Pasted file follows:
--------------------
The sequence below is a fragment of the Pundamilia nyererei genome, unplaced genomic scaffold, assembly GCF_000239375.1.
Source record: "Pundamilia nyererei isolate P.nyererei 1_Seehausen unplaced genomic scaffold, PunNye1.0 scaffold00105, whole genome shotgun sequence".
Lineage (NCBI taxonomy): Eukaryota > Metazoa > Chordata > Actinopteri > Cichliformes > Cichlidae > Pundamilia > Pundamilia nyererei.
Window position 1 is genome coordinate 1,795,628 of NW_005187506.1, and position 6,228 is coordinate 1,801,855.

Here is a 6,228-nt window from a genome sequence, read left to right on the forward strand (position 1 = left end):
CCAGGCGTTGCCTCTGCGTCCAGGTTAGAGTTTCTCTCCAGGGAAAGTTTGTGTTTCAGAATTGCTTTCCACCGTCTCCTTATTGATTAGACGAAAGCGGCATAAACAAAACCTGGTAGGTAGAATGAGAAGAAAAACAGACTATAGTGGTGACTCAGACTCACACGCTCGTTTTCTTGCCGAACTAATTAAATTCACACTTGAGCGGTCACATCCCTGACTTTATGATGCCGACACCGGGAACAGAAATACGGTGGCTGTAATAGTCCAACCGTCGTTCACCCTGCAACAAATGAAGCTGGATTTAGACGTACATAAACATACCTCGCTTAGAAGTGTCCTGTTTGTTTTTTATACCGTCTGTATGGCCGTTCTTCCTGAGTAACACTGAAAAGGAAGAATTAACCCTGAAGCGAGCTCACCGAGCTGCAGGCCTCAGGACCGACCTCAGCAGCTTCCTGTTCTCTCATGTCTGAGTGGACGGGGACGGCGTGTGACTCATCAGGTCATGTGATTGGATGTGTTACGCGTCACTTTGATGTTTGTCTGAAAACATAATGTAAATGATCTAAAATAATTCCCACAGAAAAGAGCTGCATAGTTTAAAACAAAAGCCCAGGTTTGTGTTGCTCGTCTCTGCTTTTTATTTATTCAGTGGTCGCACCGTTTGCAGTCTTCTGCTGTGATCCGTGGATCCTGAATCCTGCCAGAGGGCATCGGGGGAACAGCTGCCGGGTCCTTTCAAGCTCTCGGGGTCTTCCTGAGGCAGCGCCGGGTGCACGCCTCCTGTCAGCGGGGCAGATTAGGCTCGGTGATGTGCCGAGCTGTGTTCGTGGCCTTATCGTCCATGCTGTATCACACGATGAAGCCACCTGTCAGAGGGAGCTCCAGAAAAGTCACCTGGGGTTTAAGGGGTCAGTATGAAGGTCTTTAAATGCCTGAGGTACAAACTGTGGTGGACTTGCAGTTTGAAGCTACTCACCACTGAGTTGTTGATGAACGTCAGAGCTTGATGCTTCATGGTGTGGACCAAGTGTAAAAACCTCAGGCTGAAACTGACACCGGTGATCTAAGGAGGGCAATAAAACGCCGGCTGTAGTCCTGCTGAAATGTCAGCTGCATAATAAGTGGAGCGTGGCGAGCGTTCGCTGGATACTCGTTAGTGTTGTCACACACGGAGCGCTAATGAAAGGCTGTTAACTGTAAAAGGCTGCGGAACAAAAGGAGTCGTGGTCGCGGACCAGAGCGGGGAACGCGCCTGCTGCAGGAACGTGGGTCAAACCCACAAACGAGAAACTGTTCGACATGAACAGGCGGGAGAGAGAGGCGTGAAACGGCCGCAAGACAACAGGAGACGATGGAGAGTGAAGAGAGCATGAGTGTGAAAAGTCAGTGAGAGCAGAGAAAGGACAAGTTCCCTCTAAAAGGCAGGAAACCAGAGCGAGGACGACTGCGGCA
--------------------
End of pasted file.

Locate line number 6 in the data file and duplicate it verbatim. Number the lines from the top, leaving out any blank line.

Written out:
CCAGGCGTTGCCTCTGCGTCCAGGTTAGAGTTTCTCTCCAGGGAAAGTTTGTGTTTCAGAATTGCTTTCCACCGTCTCCTTATTGATTAGACGAAAGCGGCATAAACAAAACCTGGTAGGTAGAATGAGAAGAAAAACAGACTATAGTGGTGACTCAGACTCACACGCTCGTTTTCTTGCCGAACTAATTAAATTCACACTTGAGCGGTCACATCCCTGACTTTATGATGCCGACACCGGGAACAGAAATACGGTGGCTGTAATAGTCCAACCGTCGTTCACCCTGCAACAAATGAAGCTGGATTTAGACGTACATAAACATACCTCGCTTAGAAGTGTCCTGTTTGTTTTTTATACCGTCTGTATGGCCGTTCTTCCTGAGTAACACTGAAAAGGAAGAATTAACCCTGAAGCGAGCTCACCGAGCTGCAGGCCTCAGGACCGACCTCAGCAGCTTCCTGTTCTCTCATGTCTGAGTGGACGGGGACGGCGTGTGACTCATCAGGTCATGTGATTGGATGTGTTACGCGTCACTTTGATGTTTGTCTGAAAACATAATGTAAATGATCTAAAATAATTCCCACAGAAAAGAGCTGCATAGTTTAAAACAAAAGCCCAGGTTTGTGTTGCTCGTCTCTGCTTTTTATTTATTCAGTGGTCGCACCGTTTGCAGTCTTCTGCTGTGATCCGTGGATCCTGAATCCTGCCAGAGGGCATCGGGGGAACAGCTGCCGGGTCCTTTCAAGCTCTCGGGGTCTTCCTGAGGCAGCGCCGGGTGCACGCCTCCTGTCAGCGGGGCAGATTAGGCTCGGTGATGTGCCGAGCTGTGTTCGTGGCCTTATCGTCCATGCTGTATCACACGATGAAGCCACCTGTCAGAGGGAGCTCCAGAAAAGTCACCTGGGGTTTAAGGGGTCAGTATGAAGGTCTTTAAATGCCTGAGGTACAAACTGTGGTGGACTTGCAGTTTGAAGCTACTCACCACTGAGTTGTTGATGAACGTCAGAGCTTGATGCTTCATGGTGTGGACCAAGTGTAAAAACCTCAGGCTGAAACTGACACCGGTGATCTAAGGAGGGCAATAAAACGCCGGCTGTAGTCCTGCTGAAATGTCAGCTGCATAATAAGTGGAGCGTGGCGAGCGTTCGCTGGATACTCGTTAGTGTTGTCACACACGGAGCGCTAATGAAAGGCTGTTAACTGTAAAAGGCTGCGGAACAAAAGGAGTCGTGGTCGCGGACCAGAGCGGGGAACGCGCCTGCTGCAGGAACGTGGGTCAAACCCACAAACGAGAAACTGTTCGACATGAACAGGCGGGAGAGAGAGGCGTGAAACGGCCGCAAGACAACAGGAGACGATGGAGAGTGAAGAGAGCATGAGTGTGAAAAGTCAGTGAGAGCAGAGAAAGGACAAGTTCCCTCTAAAAGGCAGGAAACCAGAGCGAGGACGACTGCGGCA